Just thought of something else. I had an ick outbreak in this tank and raised the water temperature to mid-eighties for a week. This is when I started noticing the whitish spots. But the thing is, the temp was down to normal, and the stuff was still spreading. Oh well. Hope it's not very serious as long as there is nice new growth and the (only) fish is happy.

Last edited by ukrworld; 06-04-2013 at 12:26 PM.
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post #7 of 9 Old 06-04-2013, 12:26 PM
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Quote:
Originally Posted by ukrworld View Post
The only thing I can think of is some extra iron that settles on the leaves because of the Fluorite, and I also added some cuttlebone for the snails recently. There is a lot of matter on other leaves, but it looks more like brown algae/diatoms (wipes relatively easy), not powdery white. I hope since this tanks is only 2.5 months old, maybe once it settles the brown stuff will go down. Sorry, I know my photos are horrible, I don't have a better camera right now.
The powdery white is likely from the cuttlebone.

Byron Hosking, BMus, MA
Vancouver, BC, Canada

The aquarist is one who must learn the ways of the biologist, the chemist, and the veterinarian. [unknown source]

Something we all need to remember: The fish you've acquired was quite happy not being owned by you, minding its own business. If you’re going to take it under your wing then you’re responsible for it. Every aspect of its life is under your control, from water quality and temperature to swimming space. [Nathan Hill in PFK]
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post #8 of 9 Old 06-04-2013, 12:34 PM Thread Starter
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Okay, that brings me to another question: is there such a thing as too much calcium in a freshwater tank? Should I get test kits and which ones? Don't really want to mess with it too much. I know right off the bat that the water hardness is 140-150, alkalinity 40, and I only added half the cuttlebone to 55 gallons of water with these parameters. I hope I didn't overdose. The more I learn the more (and dumber) my questions seem. Thanks for your patience!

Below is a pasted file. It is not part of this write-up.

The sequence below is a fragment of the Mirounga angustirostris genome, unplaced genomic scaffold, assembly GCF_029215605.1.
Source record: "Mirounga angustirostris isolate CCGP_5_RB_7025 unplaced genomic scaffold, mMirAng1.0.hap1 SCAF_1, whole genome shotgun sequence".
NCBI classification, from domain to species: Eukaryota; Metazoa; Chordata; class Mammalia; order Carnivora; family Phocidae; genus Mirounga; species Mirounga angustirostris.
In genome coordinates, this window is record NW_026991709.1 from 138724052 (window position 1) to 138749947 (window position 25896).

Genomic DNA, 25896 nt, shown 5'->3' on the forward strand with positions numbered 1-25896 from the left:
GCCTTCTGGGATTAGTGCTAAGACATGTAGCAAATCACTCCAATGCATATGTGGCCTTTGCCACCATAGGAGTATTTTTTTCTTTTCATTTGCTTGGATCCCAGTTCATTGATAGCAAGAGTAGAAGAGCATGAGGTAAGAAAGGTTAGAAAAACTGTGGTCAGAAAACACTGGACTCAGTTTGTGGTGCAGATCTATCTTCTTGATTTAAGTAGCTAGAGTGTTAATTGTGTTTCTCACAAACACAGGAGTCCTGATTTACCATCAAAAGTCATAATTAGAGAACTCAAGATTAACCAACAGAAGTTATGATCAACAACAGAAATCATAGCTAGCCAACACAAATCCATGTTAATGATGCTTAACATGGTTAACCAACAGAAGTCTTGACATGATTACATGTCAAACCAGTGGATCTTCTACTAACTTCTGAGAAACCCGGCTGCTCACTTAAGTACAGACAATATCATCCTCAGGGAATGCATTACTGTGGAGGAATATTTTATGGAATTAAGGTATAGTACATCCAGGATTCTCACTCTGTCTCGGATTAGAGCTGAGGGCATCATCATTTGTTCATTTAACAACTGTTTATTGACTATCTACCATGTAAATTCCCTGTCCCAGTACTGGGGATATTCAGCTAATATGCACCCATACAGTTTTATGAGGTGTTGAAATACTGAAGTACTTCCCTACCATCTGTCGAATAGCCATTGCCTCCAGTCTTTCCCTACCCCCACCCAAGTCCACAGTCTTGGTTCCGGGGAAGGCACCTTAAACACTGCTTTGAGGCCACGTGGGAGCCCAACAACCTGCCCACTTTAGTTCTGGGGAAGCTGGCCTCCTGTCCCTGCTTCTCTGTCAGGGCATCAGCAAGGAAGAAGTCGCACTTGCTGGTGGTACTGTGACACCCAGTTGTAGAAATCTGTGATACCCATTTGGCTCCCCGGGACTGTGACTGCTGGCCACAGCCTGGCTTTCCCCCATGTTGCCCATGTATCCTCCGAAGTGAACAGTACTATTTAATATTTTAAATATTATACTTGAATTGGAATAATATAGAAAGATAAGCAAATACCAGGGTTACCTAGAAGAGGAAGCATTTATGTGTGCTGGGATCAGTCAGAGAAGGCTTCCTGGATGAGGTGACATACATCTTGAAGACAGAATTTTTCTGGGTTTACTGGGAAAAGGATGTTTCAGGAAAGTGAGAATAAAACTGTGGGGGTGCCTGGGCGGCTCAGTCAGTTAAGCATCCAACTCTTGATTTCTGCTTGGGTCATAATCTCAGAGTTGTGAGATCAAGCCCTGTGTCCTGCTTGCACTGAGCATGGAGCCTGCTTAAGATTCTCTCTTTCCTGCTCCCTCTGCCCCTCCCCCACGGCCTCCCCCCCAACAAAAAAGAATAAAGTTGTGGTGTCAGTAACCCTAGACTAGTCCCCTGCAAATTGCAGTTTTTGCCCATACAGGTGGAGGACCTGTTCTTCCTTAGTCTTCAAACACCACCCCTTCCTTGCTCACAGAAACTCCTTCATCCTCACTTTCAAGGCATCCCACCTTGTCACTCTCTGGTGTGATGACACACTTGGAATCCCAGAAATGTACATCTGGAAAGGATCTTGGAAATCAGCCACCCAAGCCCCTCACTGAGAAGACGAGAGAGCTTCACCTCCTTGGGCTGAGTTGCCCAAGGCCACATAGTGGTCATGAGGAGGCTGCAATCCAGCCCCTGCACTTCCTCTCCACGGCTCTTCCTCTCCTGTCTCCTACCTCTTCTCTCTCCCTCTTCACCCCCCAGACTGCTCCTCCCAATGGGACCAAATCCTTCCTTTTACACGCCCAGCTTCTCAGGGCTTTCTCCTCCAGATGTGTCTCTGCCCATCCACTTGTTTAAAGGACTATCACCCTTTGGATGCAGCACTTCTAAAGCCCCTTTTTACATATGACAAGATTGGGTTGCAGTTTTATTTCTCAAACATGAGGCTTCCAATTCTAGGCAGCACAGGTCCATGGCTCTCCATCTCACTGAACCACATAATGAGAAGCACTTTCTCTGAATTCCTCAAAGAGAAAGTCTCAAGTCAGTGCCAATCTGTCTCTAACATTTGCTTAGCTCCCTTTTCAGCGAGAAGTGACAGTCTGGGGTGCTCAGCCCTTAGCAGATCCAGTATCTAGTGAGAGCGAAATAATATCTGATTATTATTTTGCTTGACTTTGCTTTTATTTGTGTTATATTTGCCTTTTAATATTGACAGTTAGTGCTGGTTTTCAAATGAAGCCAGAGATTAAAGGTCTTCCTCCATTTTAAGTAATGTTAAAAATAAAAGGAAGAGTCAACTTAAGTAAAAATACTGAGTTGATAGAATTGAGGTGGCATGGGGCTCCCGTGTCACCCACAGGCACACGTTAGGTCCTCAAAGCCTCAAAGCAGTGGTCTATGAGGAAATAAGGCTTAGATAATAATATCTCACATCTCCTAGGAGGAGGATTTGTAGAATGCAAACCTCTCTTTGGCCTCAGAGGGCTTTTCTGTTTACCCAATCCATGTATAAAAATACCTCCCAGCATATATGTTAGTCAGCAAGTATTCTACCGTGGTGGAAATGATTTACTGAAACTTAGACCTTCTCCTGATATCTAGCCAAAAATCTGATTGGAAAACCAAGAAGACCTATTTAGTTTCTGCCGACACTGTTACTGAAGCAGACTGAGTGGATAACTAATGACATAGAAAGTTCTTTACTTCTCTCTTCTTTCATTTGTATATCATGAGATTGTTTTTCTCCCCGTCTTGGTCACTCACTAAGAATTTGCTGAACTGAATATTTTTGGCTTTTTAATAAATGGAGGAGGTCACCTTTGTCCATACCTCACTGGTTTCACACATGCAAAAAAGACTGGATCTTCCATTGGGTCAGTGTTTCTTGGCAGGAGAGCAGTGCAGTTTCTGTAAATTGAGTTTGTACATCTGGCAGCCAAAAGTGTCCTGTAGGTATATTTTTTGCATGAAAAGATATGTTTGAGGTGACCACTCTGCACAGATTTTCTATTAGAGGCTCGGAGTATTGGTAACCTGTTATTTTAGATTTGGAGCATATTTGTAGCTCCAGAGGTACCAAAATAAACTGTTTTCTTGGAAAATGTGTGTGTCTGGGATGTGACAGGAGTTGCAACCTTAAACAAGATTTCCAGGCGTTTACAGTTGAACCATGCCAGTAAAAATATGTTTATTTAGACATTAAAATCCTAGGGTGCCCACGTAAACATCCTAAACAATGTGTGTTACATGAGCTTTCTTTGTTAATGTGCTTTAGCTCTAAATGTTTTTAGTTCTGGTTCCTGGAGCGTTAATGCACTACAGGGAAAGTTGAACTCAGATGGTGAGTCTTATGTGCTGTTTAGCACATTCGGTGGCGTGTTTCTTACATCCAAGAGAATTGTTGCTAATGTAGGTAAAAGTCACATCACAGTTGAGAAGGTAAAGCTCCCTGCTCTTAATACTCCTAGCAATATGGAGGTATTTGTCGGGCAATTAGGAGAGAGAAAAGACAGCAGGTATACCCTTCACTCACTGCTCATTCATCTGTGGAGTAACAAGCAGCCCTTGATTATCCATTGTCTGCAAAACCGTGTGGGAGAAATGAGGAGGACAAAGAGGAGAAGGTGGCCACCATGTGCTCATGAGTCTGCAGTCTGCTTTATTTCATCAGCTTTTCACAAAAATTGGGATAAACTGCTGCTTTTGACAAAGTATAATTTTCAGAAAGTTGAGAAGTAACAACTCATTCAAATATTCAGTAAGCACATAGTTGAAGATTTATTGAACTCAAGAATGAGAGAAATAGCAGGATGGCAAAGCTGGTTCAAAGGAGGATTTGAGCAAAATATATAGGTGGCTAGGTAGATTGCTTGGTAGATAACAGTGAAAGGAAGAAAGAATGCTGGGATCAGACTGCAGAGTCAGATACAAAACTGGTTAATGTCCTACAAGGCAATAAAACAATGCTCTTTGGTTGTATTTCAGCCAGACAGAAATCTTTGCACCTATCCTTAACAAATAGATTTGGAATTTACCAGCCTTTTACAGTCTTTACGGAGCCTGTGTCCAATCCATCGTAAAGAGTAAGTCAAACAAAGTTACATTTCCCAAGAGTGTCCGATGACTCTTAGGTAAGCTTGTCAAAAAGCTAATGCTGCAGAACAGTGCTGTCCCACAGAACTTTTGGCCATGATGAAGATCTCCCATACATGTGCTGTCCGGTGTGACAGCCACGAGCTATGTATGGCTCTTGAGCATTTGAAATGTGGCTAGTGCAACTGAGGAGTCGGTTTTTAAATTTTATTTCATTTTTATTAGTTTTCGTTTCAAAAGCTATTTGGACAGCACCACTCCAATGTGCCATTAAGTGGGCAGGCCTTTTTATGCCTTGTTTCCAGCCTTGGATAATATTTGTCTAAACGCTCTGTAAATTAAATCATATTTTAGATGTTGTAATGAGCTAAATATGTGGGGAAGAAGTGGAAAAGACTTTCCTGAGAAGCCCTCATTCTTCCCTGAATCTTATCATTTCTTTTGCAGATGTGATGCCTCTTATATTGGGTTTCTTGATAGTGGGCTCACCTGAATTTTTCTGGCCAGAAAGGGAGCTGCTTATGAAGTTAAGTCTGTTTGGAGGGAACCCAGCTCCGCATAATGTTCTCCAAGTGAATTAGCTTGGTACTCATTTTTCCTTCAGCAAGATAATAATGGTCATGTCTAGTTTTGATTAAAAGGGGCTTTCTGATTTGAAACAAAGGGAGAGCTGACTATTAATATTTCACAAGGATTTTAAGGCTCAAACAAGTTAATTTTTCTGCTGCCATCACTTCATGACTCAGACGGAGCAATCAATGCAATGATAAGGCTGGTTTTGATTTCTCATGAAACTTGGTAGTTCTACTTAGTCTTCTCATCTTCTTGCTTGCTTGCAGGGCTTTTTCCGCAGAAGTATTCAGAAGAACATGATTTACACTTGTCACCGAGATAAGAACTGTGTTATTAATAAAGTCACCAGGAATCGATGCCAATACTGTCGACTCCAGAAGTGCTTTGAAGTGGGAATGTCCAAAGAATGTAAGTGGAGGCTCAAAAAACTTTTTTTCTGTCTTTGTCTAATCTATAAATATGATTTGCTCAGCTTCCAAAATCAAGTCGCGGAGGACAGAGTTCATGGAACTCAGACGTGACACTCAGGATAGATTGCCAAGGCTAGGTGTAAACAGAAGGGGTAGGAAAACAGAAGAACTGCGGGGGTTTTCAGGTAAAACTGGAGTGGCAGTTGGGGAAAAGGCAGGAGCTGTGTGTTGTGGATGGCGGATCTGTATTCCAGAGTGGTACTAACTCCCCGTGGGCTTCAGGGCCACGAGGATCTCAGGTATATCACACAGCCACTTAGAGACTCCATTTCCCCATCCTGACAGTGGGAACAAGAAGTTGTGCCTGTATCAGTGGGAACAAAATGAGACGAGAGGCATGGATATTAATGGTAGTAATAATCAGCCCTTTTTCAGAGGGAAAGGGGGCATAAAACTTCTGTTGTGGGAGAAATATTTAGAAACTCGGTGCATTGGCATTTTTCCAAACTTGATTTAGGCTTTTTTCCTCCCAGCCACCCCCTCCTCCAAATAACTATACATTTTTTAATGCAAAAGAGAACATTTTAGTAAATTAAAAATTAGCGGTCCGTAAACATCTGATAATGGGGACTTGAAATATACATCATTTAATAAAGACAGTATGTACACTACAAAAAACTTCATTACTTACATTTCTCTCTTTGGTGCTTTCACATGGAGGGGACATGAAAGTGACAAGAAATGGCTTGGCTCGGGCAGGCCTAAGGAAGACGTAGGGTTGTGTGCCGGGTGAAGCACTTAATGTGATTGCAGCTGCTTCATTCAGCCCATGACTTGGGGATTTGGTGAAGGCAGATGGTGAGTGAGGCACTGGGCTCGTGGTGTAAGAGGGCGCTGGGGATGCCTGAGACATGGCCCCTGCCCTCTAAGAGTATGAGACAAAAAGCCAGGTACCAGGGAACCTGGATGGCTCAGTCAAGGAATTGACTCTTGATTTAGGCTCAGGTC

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post #9 of 9 Old 06-04-2013, 01:31 PM
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Okay, that brings me to another question: is there such a thing as too much calcium in a freshwater tank? Should I get test kits and which ones? Don't really want to mess with it too much. I know right off the bat that the water hardness is 140-150, alkalinity 40, and I only added half the cuttlebone to 55 gallons of water with these parameters. I hope I didn't overdose. The more I learn the more (and dumber) my questions seem. Thanks for your patience!
The only concern with the "hard minerals" as we term calcium and magnesium has to do with the fish; soft water fish suffer from the presence of hard minerals (this can vary somewhat with species) so it is always best to keep the water soft. Fish preferring harder water will usually not have issues with increasing the hardness.

Plants need calcium and magnesium as macro nutrients, and this is normally sufficient if the GH is around 4 to 5 dGH or anything above. Up to a point; some plants will not manage in very hard water.

A GH of 140-150 ppm equates to around 8 dGH, which I would term moderately hard. Cuttlebone is unlikely to alter this.

White dust is often (but not always) due to calcium, and dissolving cuttlebone might show as deposits, though this is just my surmise.

Byron.

Byron Hosking, BMus, MA
Vancouver, BC, Canada

The aquarist is one who must learn the ways of the biologist, the chemist, and the veterinarian. [unknown source]

Something we all need to remember: The fish you've acquired was quite happy not being owned by you, minding its own business. If you’re going to take it under your wing then you’re responsible for it. Every aspect of its life is under your control, from water quality and temperature to swimming space. [Nathan Hill in PFK]